In Public Interest Legal Foundation v. Winfrey, plaintiff Public Interest Legal Foundation (“PILF”)—a national organization based in Indiana that has taken numerous actions across the country to pressure election administrators into purging voters—alleges that the city of Detroit is not purging voters they believe should be removed from the rolls. On February 10, 2020, the League of Women Voters of Michigan and the League of Women Voters of Detroit, represented by the Brennan Center and co-counsel Paul, Weiss, Rikfind, Wharton & Garrison LLP, requested permission to intervene as defendants. The motion to intervene was granted on May 29, 2020.
The National Voter Registration Act of 1993 (NVRA) was enacted to increase voter participation and protect our elections. Under the NVRA, election administrators are required to conduct reasonable voter list maintenance that includes safeguards to ensure eligible voters are not accidentally removed from the rolls. Such safeguards include the requirement that systematic list maintenance not be conducted within 90 days of an election; that list maintenance programs be reasonable, uniform, and nondiscriminatory; and that voters be removed due to suspected change of address only after they are sent a notice that they are going to be removed, fail to respond, and fail to vote in two consecutive federal elections.
Voter list maintenance—when done responsibly—is appropriate and necessary for election administration, removing voters without adequate protections violates federal law and can lead to disenfranchisement. When voter purges are rushed, based on unreliable data, or done without essential precautions or enough public notice, voters bear the greatest burden – potentially arriving at the polls only to discover they have been removed from the rolls and are unable to cast an ordinary ballot.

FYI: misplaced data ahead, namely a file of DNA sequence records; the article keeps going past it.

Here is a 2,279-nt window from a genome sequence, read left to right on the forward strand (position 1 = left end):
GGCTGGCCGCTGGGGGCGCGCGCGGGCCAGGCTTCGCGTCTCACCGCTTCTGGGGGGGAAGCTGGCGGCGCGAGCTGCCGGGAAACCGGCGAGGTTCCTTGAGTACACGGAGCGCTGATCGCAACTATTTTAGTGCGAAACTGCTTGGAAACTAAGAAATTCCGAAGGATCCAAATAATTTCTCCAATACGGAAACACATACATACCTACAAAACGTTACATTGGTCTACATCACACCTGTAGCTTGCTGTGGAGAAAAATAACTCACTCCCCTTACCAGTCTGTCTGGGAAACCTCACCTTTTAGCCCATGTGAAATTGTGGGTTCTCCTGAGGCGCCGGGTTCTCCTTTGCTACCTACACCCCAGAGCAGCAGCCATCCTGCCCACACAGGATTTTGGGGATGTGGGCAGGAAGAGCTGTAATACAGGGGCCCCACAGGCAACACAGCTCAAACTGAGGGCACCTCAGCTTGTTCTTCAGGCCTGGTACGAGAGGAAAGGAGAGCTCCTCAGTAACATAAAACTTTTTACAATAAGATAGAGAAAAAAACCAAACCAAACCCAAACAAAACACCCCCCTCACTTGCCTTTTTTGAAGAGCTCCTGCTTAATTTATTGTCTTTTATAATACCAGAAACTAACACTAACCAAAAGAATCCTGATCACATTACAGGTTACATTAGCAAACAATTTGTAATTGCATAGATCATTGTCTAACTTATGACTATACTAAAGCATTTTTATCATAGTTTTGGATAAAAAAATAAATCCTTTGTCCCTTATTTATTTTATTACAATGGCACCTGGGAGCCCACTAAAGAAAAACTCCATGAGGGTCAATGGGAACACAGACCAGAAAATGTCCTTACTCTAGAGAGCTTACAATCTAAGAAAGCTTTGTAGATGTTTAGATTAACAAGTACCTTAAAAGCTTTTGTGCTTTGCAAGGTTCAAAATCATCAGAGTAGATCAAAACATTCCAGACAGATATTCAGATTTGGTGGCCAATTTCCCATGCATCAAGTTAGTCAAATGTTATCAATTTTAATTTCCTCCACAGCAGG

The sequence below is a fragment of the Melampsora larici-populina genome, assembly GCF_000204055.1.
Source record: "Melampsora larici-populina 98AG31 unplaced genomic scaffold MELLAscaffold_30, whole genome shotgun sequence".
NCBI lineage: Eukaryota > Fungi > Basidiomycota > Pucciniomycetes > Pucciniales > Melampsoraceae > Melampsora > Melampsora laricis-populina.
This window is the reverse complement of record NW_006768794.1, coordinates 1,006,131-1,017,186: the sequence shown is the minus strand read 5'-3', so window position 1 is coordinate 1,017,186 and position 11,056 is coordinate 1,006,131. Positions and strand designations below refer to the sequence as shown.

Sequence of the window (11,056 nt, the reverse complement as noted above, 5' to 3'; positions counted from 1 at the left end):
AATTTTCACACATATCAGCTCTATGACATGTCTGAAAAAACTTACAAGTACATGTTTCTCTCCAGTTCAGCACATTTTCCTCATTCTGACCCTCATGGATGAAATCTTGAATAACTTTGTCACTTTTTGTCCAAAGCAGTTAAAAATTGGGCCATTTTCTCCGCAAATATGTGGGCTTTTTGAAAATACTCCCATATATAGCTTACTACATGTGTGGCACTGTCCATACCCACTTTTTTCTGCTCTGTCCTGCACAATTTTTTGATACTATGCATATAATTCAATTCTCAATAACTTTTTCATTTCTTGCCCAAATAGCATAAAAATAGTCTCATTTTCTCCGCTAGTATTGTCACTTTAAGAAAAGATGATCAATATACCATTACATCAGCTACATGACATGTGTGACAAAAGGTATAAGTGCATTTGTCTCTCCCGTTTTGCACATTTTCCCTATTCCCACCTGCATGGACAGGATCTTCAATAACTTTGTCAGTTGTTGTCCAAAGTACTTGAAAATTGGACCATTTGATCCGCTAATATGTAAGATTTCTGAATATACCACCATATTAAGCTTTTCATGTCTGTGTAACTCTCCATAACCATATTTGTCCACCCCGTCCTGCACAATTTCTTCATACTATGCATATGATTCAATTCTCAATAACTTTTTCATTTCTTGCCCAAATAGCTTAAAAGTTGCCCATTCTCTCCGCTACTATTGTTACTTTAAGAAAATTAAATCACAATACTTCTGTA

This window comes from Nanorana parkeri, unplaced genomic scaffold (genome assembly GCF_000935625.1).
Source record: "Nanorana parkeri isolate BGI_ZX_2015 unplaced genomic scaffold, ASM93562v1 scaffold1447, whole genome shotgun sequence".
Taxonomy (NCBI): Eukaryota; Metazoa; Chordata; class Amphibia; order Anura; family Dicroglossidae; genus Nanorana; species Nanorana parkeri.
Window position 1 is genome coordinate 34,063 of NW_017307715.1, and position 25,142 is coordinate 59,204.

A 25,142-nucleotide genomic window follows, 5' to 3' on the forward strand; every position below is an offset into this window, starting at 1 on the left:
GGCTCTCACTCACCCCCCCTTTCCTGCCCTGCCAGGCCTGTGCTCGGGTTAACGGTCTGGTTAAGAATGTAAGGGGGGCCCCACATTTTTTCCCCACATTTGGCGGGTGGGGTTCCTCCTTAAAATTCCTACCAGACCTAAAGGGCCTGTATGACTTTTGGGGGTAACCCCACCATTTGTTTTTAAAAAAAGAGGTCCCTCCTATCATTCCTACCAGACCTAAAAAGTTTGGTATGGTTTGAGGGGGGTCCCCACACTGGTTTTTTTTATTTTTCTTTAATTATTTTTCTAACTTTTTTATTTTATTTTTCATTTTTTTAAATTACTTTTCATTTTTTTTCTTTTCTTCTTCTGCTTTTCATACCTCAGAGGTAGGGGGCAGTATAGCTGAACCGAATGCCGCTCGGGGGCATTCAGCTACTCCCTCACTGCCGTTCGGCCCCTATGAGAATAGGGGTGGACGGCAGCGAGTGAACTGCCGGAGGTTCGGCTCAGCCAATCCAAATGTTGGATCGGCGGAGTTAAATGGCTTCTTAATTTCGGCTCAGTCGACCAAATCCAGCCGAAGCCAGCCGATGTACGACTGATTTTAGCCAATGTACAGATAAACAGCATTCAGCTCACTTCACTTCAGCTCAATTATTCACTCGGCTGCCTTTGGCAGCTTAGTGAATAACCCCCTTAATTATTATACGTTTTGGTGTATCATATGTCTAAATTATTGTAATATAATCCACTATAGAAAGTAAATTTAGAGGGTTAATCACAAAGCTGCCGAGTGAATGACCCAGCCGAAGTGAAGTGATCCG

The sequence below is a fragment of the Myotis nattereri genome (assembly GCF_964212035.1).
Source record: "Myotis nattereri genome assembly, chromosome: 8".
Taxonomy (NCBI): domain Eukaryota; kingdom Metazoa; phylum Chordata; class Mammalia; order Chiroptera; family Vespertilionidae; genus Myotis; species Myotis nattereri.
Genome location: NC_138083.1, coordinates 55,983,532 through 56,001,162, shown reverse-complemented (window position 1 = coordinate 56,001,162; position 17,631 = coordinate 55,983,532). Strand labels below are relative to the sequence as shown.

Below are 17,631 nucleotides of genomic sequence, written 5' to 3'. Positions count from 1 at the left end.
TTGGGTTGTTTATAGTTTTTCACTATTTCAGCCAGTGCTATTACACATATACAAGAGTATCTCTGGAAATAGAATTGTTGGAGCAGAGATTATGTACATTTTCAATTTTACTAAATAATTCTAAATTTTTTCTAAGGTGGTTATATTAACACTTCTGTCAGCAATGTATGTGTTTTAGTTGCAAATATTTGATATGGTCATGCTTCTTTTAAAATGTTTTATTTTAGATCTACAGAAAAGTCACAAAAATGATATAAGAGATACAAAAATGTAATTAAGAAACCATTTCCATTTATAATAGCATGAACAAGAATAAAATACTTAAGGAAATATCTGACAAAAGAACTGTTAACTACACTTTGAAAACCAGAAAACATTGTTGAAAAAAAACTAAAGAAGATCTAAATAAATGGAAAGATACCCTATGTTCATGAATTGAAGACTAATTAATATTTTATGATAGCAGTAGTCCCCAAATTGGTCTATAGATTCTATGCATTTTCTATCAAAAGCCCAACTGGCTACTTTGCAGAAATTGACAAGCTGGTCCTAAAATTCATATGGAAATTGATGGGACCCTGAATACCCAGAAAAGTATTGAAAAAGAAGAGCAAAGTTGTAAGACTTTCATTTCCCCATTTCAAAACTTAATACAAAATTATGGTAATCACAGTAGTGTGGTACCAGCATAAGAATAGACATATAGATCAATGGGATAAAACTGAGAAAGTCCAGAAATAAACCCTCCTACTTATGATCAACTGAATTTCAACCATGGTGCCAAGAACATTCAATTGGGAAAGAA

PILF has repeatedly used exaggerated claims to pressure jurisdictions around the country to use aggressive purge practices. In this case, PILF alleges the Detroit City Clerk and City Director of Elections have not purged voters aggressively enough. The League of Women Voters of Michigan and the League of Women Voters of Detroit requested leave to intervene in the case on February 10, 2020, and their motion to intervene was granted on May 29, 2020. The League argues that PILF seeks to apply an unreasonable standard for voter list maintenance, jurisdictions should not be required to purge voters based on unsubstantiated and unsolicited data provided by third parties, and eligible voters will likely be removed from the rolls if Detroit complies with PILF’s request.
On June 29, 2020, PILF voluntarily asked the court to dismiss the case. On June 30, 2020, the parties stipulated to a dismissal of the case with prejudice.
- Complaint (PILF)
- Amended Answer (Detroit City Clerk and City Director of Elections)
- League of Women Voters’ Motion to Intervene
- City’s Motion for Judgment on the Pleadings
- PILF’s Opposition to Motion for Judgment on the Pleadings
- City’s Reply Brief ISO Motion for Judgment on the Pleadings
- Order Granting Motion to Intervene
- Stipulation of Dismissal with Prejudice